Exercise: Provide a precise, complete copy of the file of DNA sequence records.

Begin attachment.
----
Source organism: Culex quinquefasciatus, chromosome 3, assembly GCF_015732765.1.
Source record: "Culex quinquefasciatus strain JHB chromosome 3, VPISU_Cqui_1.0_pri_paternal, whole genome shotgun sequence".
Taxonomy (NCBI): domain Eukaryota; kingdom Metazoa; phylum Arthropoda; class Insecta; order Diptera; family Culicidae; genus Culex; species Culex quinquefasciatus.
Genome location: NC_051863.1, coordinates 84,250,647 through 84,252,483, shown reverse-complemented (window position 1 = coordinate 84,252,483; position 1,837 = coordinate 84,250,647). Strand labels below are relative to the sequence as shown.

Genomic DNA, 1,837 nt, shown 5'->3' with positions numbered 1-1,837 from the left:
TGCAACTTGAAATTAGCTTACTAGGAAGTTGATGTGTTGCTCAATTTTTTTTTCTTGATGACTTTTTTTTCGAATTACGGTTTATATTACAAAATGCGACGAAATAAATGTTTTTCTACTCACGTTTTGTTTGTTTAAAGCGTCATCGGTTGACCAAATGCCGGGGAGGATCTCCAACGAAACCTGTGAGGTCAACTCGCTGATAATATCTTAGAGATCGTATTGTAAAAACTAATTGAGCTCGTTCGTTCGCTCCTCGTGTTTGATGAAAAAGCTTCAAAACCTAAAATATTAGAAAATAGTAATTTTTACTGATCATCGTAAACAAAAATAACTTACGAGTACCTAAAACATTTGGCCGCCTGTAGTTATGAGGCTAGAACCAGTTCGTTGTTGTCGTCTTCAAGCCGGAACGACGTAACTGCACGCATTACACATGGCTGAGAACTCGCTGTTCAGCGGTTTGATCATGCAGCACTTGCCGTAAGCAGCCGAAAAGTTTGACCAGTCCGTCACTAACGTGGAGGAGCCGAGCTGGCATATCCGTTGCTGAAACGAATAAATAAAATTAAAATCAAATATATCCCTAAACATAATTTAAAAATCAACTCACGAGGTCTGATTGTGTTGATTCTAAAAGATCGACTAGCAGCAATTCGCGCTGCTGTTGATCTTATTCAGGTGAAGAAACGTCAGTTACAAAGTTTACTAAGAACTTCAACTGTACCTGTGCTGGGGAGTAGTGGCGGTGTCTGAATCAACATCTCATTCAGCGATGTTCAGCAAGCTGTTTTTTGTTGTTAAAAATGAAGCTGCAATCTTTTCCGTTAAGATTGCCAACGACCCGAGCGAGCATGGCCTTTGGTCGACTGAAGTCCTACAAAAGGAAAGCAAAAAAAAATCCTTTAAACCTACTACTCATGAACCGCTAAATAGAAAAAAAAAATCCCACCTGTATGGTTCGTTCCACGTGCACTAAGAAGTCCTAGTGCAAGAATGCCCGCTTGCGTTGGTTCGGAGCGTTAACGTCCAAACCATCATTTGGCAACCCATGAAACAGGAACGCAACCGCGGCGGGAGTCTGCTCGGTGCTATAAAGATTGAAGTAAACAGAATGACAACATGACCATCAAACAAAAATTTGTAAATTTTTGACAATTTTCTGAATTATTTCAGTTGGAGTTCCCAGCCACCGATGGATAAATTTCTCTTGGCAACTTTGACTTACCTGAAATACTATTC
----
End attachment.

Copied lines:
Source organism: Culex quinquefasciatus, chromosome 3, assembly GCF_015732765.1.
Source record: "Culex quinquefasciatus strain JHB chromosome 3, VPISU_Cqui_1.0_pri_paternal, whole genome shotgun sequence".
Taxonomy (NCBI): domain Eukaryota; kingdom Metazoa; phylum Arthropoda; class Insecta; order Diptera; family Culicidae; genus Culex; species Culex quinquefasciatus.
Genome location: NC_051863.1, coordinates 84,250,647 through 84,252,483, shown reverse-complemented (window position 1 = coordinate 84,252,483; position 1,837 = coordinate 84,250,647). Strand labels below are relative to the sequence as shown.

Genomic DNA, 1,837 nt, shown 5'->3' with positions numbered 1-1,837 from the left:
TGCAACTTGAAATTAGCTTACTAGGAAGTTGATGTGTTGCTCAATTTTTTTTTCTTGATGACTTTTTTTTCGAATTACGGTTTATATTACAAAATGCGACGAAATAAATGTTTTTCTACTCACGTTTTGTTTGTTTAAAGCGTCATCGGTTGACCAAATGCCGGGGAGGATCTCCAACGAAACCTGTGAGGTCAACTCGCTGATAATATCTTAGAGATCGTATTGTAAAAACTAATTGAGCTCGTTCGTTCGCTCCTCGTGTTTGATGAAAAAGCTTCAAAACCTAAAATATTAGAAAATAGTAATTTTTACTGATCATCGTAAACAAAAATAACTTACGAGTACCTAAAACATTTGGCCGCCTGTAGTTATGAGGCTAGAACCAGTTCGTTGTTGTCGTCTTCAAGCCGGAACGACGTAACTGCACGCATTACACATGGCTGAGAACTCGCTGTTCAGCGGTTTGATCATGCAGCACTTGCCGTAAGCAGCCGAAAAGTTTGACCAGTCCGTCACTAACGTGGAGGAGCCGAGCTGGCATATCCGTTGCTGAAACGAATAAATAAAATTAAAATCAAATATATCCCTAAACATAATTTAAAAATCAACTCACGAGGTCTGATTGTGTTGATTCTAAAAGATCGACTAGCAGCAATTCGCGCTGCTGTTGATCTTATTCAGGTGAAGAAACGTCAGTTACAAAGTTTACTAAGAACTTCAACTGTACCTGTGCTGGGGAGTAGTGGCGGTGTCTGAATCAACATCTCATTCAGCGATGTTCAGCAAGCTGTTTTTTGTTGTTAAAAATGAAGCTGCAATCTTTTCCGTTAAGATTGCCAACGACCCGAGCGAGCATGGCCTTTGGTCGACTGAAGTCCTACAAAAGGAAAGCAAAAAAAAATCCTTTAAACCTACTACTCATGAACCGCTAAATAGAAAAAAAAAATCCCACCTGTATGGTTCGTTCCACGTGCACTAAGAAGTCCTAGTGCAAGAATGCCCGCTTGCGTTGGTTCGGAGCGTTAACGTCCAAACCATCATTTGGCAACCCATGAAACAGGAACGCAACCGCGGCGGGAGTCTGCTCGGTGCTATAAAGATTGAAGTAAACAGAATGACAACATGACCATCAAACAAAAATTTGTAAATTTTTGACAATTTTCTGAATTATTTCAGTTGGAGTTCCCAGCCACCGATGGATAAATTTCTCTTGGCAACTTTGACTTACCTGAAATACTATTC